Saturday, July 30, 2005

Corante on Journalist Bloggers. Posner Too!

Thanks to MaryAnn Johanson for pointing out this thought-provoking piece by Bob Cauthorn in Corante on why the MSM (that's bloggerese for "Mainstream Media") doesn't get it when it comes to the blogosphere. As with most entrenched institutions, whether business, academic, governmental, religious, or the archetypal mother-in-law, most media bigwigs are concerned with holding on to and expanding the authority they are accustomed to having. Any established institution is by its very nature a conservative institution, and regardless of its formal or informal reasons for being, it will include self-preservation at the top of its agenda. There are some good examples of that principle regarding musicians' unions and classical symphonies given in Mozart in the Jungle, which I swear I am almost done with (fewer than 10 pages to go). Comments on MITJ to follow after adequate reflection.

Some excerpts from the Corante post:

Memo to mainstream media: You don't get to blog. You have a publishing apparatus. So you don't get to blog. You have a broadcasting apparatus. So you don't get to blog. In case you missed this the point while you were reading up on youth slang, I'll repeat it for emphasis. You. Do. Not. Get. To. Blog.

The DNA of blogging is a complicated matter that touches on being outside voices and taking personal control of the media. But at minimum the DNA of blogging has to do with distributing the conversation. Contrary to that, the DNA of mainstream media – to date – is all about dominating the conversation. Bloggers are, for all intents and purposes, the pamphleteers of the 1700s all decked out in modern livery. Some are crazy. Some are geniuses. Some are vile. Some are heroic. Some boring. Some cooler than cool. In other words, they're us. Like those pamphleteers, at this point blogging tends to be more about opinions than facts. Also like those pamphleteers, bloggers are in the process of laying the groundwork for very important journalism going forth from here.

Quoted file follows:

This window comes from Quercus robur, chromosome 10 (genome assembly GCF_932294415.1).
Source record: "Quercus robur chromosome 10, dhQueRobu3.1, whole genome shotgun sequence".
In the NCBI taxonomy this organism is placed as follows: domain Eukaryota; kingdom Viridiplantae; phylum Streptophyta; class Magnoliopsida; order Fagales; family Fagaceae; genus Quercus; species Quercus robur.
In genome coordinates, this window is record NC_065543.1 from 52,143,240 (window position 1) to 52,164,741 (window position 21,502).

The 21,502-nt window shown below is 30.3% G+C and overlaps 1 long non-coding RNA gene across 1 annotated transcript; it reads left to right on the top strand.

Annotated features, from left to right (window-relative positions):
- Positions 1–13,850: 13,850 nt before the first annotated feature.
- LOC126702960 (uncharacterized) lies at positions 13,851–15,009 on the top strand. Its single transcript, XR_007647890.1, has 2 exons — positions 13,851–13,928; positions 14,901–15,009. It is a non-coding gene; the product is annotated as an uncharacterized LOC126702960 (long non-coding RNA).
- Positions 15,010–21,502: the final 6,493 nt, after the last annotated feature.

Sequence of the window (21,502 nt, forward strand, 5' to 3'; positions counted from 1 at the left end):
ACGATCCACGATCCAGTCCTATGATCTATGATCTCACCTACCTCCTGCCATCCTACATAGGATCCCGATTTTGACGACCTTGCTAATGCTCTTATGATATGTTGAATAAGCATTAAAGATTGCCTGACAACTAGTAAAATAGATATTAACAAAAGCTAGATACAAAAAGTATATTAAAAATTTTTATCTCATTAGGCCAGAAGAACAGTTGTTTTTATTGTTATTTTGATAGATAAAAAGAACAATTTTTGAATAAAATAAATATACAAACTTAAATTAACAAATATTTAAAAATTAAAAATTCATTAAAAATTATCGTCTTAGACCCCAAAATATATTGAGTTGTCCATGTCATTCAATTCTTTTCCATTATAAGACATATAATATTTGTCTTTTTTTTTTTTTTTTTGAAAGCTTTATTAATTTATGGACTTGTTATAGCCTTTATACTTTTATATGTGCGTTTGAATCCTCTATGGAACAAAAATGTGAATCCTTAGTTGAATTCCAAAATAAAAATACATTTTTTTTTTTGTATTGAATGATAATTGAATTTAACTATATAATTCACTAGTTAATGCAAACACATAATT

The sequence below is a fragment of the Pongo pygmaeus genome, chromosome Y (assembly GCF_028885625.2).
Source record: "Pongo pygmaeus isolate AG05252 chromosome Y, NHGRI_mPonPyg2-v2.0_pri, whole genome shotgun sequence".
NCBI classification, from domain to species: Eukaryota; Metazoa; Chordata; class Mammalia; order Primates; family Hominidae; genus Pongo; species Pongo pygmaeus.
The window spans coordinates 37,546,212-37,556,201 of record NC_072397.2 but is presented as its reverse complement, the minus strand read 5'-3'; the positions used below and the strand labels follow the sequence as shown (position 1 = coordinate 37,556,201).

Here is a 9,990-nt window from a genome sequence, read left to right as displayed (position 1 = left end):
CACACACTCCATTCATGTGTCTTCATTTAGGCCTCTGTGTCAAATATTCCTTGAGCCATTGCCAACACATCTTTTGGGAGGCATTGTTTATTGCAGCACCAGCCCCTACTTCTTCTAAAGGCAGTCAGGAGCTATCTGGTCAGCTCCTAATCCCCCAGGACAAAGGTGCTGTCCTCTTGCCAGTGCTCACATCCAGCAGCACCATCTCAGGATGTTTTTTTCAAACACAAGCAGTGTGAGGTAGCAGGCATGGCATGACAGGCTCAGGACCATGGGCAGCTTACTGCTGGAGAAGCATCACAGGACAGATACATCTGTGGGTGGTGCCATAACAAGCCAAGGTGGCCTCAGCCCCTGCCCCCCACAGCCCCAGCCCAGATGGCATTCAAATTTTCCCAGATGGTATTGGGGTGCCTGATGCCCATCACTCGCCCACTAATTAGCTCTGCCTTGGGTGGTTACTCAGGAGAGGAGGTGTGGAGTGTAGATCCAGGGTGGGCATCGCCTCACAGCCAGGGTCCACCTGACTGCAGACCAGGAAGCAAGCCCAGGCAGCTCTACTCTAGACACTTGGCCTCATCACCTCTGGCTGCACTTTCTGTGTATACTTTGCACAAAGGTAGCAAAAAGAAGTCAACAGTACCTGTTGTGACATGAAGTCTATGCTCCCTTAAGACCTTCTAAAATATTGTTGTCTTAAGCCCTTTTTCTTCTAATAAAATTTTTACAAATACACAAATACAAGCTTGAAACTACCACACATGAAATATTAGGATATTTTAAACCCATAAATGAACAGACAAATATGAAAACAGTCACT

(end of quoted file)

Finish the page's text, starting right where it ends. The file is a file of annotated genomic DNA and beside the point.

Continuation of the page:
This last part about the pamphleteers and stuff ties in with Ron Chernow's biography of Alexander Hamilton, which I have been listening to on audiobook for the last six (?) months. (Again, almost done... It's 36 1/2 hours unabridged on 22 cassettes.) I wonder what the founders would have picked as their blognames -- probably a lot of Greek and Roman references -- Oh, wait! Those are what they picked as their blognames. (Skip to page five of the Von Drehle article for the part pertinent to this paragraph, but then go back and read the whole thing because it's real good.) (BTW, does anyone know of a chart or something that shows what Colonial Era writers used what pseudonyms and when?) Note that I don't even question that they would have been all over the Internet and would have been among its most active proponents. Can you imagine the trolling wars in the comments sections of the Adams and Jefferson homepages? What if Abigail had been able to build remembertheladies dot com from scratch? Not to mention Sally Hemmings' LiveJournal. The other day when I was looking through the TTLB ecosystem list to see who my Flippery Fish neighbors were, I noticed Thomas Jefferson's LiveJournal. It seems the noted Virginian was involved in a freak time travelling accident and wound up in the 21st Century, and is therefore able to offer his perspectives via the Web.

Back to the Corante piece, this time from the comments left by Bob Krumm: